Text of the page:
You write frankly about your sex life as a teenager and a married man and your inability to have a child with your wife. How do you balance the memoir’s demand for intimacy and honesty with respect for people you care about?

That was the hardest line for me to draw. Early on, when I read a section at a writers’ retreat, somebody asked me: “Is there gonna be any sex in the book?” It’s not the kind of thing Alix and I talk about with other people. But I thought it was important to give a glimpse into our private lives (and it’s only a glimpse) because one, it’s something people naturally wonder about, and two, it speaks to some of the consequences of my weight. As far as my sex life before Alix, it’s intentionally vague – I didn’t want to drag anyone into this book who didn’t want to be there.

When I interviewed you in 2004, after you won the ASNE award for profile writing, you said anytime you have a long story, you need a way to break it up. For your book, how did you decide to use a one-year time frame and the scale (your weight) as a structural device? And how did you decide to weave the story of the fattening of America – which is essentially an extended nut graf – throughout the book rather than deal with it in one place?

The calendar is always a handy way to frame a story, and it especially made sense for this one because everyone who has tried to lose weight measures at least month by month. So that made for a natural 12 chapters. The book is not really about how much weight I lost – it’s more about learning about yourself as a way to get ready to lose weight – but of course I was trying to lose along the way, so I marked the end of each chapter with how I did that month. And along the way I wanted to zoom out from my story into how this is a more and more prevalent American story, so I circled back to that idea several times along the way.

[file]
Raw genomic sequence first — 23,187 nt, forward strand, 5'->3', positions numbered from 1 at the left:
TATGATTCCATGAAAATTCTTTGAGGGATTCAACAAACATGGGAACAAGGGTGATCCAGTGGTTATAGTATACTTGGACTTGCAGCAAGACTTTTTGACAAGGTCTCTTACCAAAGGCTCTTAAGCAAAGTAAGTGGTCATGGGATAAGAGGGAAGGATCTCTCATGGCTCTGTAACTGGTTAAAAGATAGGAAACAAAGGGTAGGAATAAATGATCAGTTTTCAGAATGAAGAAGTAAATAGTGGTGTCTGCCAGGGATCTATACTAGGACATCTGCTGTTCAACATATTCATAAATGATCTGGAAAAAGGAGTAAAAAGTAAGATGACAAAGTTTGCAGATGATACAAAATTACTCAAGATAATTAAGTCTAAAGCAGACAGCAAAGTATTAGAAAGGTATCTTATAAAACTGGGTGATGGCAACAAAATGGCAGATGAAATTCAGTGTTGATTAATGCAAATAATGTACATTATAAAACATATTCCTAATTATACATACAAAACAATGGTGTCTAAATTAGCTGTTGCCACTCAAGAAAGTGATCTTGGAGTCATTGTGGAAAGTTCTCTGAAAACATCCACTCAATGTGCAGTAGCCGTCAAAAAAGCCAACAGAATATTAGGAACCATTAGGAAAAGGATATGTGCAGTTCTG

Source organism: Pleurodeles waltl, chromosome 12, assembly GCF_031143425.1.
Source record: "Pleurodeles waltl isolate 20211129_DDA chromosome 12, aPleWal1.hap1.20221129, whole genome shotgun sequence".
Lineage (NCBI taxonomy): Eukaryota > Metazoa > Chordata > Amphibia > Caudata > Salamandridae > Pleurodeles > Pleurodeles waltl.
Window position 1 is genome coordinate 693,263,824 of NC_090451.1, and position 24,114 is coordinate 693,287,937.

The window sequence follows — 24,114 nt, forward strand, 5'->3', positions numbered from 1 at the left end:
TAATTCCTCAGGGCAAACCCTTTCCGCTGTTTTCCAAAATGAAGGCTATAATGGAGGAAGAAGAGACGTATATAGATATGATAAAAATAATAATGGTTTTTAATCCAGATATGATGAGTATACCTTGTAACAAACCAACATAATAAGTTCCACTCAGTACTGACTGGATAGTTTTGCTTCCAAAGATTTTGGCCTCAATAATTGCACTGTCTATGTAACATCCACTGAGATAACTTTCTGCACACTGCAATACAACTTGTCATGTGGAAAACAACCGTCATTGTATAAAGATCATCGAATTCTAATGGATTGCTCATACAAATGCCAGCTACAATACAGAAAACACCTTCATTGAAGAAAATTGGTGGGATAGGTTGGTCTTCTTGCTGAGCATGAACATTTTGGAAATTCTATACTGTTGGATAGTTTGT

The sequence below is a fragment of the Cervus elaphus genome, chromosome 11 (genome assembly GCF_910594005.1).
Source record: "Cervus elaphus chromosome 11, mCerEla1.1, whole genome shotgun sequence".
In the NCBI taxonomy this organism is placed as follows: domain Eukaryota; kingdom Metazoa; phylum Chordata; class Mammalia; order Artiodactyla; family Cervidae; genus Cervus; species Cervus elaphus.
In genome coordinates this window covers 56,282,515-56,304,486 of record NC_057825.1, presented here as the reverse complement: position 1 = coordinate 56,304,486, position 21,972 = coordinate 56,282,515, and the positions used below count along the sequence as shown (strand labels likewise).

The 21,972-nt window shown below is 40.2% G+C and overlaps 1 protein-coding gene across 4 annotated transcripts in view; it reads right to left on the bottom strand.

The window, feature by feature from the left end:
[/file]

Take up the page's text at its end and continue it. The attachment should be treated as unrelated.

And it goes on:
How do you report your own past? You vividly reconstruct scenes and remembered conversations from as far back as early childhood, your college and early newspaper years. How do you know these memories are accurate?

One role model for me was David Carr’s great memoir “The Night of the Gun,” where he went back and reported out his drug-fueled early life – there were a lot of things he didn’t remember. I remembered most of the things I wrote about in this book. But I did check out my memories with Alix, my family and friends. I wasn’t a reporter in quite the same way, because a memoir, at heart, is a really long essay. But I did check the facts.

One thing I made sure not to do is quote stuff from decades ago as if it was verbatim. I’m always skeptical when people remember long conversations from 30 or 40 years ago with such accuracy they can put it in quote marks. I don’t believe I have anything like that in the book. I do have a few moments where I remember the gist of what somebody said, and I might put that in italics.

Having said all that, there are some scenes in the book where I had to rely on my memory. There’s a scene early on when I’m 3 or 4 years old, playing in our front yard, watching kids on the other side of the fence play kickball. I don’t know who any of those kids are. But it’s a really vivid memory for me – in fact, it’s the first memory I have. So I went with it, hoping the reader will know that what I wrote is the best I can remember.

You can read the entire interview with Tomlinson here.